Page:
The Interdisciplinary Forum for Popular Music – ifPOP– is the working title of a project that explores music in popular cultures in Southern Africa. It is a platform where academic and public domains meet; it’s a provocation for conversation and artistic response.
The ‘if’ of ifPOP puts a question mark next to the notion of the “popular”: not all the music the project takes in its purview may be populist, commercialised, or mainstream. Yet “pop” captures the ethos of a vernacular – that which develops independent of institutions and formal training – and provides a starting point to unravel the histories and debates for which “popular” serves as a placeholder.
ifPOP’s intellectual project is to develop critical frameworks from an African context to trace the creative strategies and social dynamics of popular musics in South Africa. Through a series of public talks, symposia, performances, and conversations, it interrogates the ways that the notion of the popular finds expression and is challenged in Africa.
Why a Forum?
A forum is a platform for debate and exchange, and captures the public dimension of the project.
ifPOP embraces a spirit of collaboration, notably between
- different disciplines
- academic and the public domains, bringing together scholars, performers, artists, collectors, recording studios, producers, and music journalists.
- popular music and the archive. While the idea of popular music is often connected with current music (current hits, the latest releases), it also has a historical aspect. DOMUS houses one of the most extensive archives of popular music, the Hidden Years Music Archive, as well as important collections such as the Kaganof, Anton Goosen, Nico Carstens collections. IfPop not only engages with these archives, but also creates and contributes an archive of contemporary South African practices.
What is a forum?
The idea of a forum is significant: in Roman times it was a public space (often a square or a market)
where matters of public concern were discussed. In more recent usage, the internet Forum is a virtual
space where a virtual community share ideas, and tap into each other’s knowledge and experience.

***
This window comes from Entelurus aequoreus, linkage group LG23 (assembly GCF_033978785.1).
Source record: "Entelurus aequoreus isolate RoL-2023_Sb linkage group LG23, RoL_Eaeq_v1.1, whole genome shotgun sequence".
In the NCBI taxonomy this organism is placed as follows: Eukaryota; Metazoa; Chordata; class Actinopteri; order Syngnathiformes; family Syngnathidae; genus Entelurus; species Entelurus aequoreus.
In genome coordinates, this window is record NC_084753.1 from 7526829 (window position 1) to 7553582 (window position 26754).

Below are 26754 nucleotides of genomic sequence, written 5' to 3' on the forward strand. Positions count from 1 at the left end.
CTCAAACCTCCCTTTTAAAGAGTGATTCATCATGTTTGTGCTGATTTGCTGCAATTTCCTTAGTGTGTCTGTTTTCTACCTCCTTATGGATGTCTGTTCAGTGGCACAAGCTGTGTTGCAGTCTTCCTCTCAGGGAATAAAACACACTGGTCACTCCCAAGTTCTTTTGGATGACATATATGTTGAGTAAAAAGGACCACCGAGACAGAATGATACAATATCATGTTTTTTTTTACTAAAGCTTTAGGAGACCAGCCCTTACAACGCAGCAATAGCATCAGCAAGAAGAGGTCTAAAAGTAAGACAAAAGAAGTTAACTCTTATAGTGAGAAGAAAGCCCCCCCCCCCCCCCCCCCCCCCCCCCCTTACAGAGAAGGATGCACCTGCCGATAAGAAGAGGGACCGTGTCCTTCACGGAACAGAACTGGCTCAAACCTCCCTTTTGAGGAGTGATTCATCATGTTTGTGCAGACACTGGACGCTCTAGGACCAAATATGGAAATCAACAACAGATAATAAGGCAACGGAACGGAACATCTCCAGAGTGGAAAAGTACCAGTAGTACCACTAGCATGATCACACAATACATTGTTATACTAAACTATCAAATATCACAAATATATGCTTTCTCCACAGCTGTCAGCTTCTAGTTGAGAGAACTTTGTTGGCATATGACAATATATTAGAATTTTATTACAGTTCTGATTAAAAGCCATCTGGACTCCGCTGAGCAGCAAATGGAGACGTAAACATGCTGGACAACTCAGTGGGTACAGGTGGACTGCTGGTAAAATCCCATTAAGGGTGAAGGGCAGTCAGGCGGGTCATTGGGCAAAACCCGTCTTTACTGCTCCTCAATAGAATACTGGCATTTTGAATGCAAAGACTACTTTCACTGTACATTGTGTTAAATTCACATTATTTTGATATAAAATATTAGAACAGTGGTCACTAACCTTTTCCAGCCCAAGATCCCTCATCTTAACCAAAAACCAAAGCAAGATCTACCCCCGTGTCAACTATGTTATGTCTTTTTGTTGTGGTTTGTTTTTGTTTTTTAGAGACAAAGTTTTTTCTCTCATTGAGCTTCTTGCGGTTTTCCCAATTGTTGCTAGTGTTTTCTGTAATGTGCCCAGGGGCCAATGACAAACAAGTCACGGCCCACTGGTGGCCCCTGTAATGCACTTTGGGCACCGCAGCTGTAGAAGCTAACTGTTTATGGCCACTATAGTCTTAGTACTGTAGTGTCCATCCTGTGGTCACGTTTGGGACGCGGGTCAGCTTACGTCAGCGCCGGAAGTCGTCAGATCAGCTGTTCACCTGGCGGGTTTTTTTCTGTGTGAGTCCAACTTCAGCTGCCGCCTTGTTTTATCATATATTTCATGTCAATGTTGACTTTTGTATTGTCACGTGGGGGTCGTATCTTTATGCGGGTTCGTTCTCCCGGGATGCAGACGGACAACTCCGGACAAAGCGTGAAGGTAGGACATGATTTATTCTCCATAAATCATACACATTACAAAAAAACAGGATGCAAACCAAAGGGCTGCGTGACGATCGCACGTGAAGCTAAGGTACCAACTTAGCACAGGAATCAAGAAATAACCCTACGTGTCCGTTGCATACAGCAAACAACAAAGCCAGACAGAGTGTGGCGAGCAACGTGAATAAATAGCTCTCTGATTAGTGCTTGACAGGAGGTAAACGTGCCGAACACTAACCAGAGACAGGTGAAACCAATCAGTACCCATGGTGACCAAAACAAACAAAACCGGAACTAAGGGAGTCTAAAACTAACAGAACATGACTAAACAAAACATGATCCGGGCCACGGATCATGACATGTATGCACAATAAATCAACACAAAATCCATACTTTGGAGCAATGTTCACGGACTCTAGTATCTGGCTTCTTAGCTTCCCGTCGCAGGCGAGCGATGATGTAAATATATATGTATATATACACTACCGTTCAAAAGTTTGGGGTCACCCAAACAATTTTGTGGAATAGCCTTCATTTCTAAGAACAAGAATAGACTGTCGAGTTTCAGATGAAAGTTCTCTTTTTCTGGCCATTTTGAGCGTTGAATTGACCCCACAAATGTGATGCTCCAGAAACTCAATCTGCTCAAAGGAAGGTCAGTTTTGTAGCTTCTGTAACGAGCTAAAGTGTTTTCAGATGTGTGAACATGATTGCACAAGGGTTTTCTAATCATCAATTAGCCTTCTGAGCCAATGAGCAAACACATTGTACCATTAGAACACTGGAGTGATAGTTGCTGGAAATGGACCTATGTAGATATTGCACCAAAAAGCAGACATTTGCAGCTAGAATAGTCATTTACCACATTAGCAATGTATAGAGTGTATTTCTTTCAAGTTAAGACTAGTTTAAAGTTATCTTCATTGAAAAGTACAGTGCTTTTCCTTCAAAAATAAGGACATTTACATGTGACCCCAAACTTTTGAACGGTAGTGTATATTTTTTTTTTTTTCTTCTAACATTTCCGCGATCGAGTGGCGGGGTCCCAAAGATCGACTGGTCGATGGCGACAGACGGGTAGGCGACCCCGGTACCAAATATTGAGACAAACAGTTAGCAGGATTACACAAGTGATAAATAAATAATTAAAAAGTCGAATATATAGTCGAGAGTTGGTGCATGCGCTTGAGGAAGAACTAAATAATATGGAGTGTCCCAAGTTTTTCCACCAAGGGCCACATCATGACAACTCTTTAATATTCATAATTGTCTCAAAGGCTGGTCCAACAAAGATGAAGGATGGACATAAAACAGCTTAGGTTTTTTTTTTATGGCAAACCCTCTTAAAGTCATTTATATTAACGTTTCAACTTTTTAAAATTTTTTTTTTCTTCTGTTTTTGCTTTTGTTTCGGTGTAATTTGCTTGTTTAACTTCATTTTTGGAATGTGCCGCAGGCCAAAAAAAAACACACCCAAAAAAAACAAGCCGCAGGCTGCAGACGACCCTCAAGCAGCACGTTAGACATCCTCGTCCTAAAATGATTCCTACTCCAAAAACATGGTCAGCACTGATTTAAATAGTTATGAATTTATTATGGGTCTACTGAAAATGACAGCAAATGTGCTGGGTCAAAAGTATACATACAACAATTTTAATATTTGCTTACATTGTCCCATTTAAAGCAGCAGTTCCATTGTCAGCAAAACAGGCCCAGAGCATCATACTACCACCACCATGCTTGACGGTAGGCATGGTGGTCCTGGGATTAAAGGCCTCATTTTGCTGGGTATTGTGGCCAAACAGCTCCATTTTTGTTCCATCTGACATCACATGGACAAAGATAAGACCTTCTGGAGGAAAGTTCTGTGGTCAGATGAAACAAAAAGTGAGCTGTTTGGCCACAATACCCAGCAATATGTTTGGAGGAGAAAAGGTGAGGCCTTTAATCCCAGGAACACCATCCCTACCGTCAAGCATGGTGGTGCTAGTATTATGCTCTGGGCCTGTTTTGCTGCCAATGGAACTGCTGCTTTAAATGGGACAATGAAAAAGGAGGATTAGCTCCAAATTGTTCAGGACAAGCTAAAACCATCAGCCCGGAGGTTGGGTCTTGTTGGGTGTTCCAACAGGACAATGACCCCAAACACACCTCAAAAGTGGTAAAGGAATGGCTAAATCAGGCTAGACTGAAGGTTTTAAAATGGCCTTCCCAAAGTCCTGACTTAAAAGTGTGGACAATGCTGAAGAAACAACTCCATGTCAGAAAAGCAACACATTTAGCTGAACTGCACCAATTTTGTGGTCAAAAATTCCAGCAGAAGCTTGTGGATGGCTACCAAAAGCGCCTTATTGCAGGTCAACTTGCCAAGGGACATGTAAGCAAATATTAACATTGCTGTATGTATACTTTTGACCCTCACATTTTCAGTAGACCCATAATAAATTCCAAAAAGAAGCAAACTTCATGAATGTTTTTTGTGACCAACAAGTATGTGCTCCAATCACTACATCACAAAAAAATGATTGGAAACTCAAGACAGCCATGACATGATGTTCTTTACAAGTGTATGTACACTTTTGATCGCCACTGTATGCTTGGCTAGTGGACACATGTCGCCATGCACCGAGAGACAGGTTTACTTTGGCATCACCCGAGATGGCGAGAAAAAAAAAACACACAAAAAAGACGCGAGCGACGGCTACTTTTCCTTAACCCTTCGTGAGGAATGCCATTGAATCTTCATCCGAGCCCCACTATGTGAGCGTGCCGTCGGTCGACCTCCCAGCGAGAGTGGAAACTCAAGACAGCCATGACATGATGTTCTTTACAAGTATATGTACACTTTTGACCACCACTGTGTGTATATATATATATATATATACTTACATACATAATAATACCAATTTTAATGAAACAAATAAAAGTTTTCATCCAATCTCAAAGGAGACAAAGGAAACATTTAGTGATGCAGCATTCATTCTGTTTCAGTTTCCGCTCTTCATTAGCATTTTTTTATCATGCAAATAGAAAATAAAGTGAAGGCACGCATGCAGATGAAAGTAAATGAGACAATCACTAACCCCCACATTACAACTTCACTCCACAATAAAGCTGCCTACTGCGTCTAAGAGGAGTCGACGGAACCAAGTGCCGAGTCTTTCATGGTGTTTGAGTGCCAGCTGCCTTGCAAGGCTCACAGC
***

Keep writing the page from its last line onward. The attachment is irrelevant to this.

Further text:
IfPop is conceived as a forum, embracing the public dimension of popular music, but also in
acknowledgment of how knowledge has shifted. It’s not only the preserve of specialists, but also
something that resides within a community and something that is gained through practice and
experience. IfPop strives to bring knowledges that exist within music communities and among music
practitioners into the academic space.
Conversation #5: Nduduzo Makhathini
23 August 2018 | Fismer Hall, Konservatorium (Stellenbosch University)
A performance and talk on jazz as a collective process, spirituality and the legacy of Bheki Mseleku.
How does one relate with the piano as instrument and jazz as genre from an African performer’s perspective? Nduduzo Makhathini explored these questions in a conversation with Stephanie Vos at the third event of the ifPOP Jazz Conversation series. The conversation ventured to the recognition (or lack thereof) of African musical backgrounds when studying music at tertiary institutions, music’s connection with spirituality in his own practice, and the influence and legacy of the late virtuoso pianist Bheki Mseleku.
Makhathini was joined by an impressive line-up consisting of Buddy Wells (saxophone), Shane Cooper (bass) and Jonno Sweetman (drums) for the performance.
The Jazz Conversations series is organized by the Interdisciplinary Forum for Popular Music (ifPOP) at Africa Open Institute, Stellenbosch University. The Conversations are aimed at documenting the practices and approaches of the current generation of jazz musicians. As public events that are free of charge, another aim of the Conversations series is to create more inclusive social spaces in Stellenbosch through music performance.
For this event, ifPOP teamed up with the Certificate Programme at the Music Department. Nduduzo Makhathini presented a jazz masterclass for students of the certificate programme on Friday 24 August 2018.
Photographs by Chris Vos.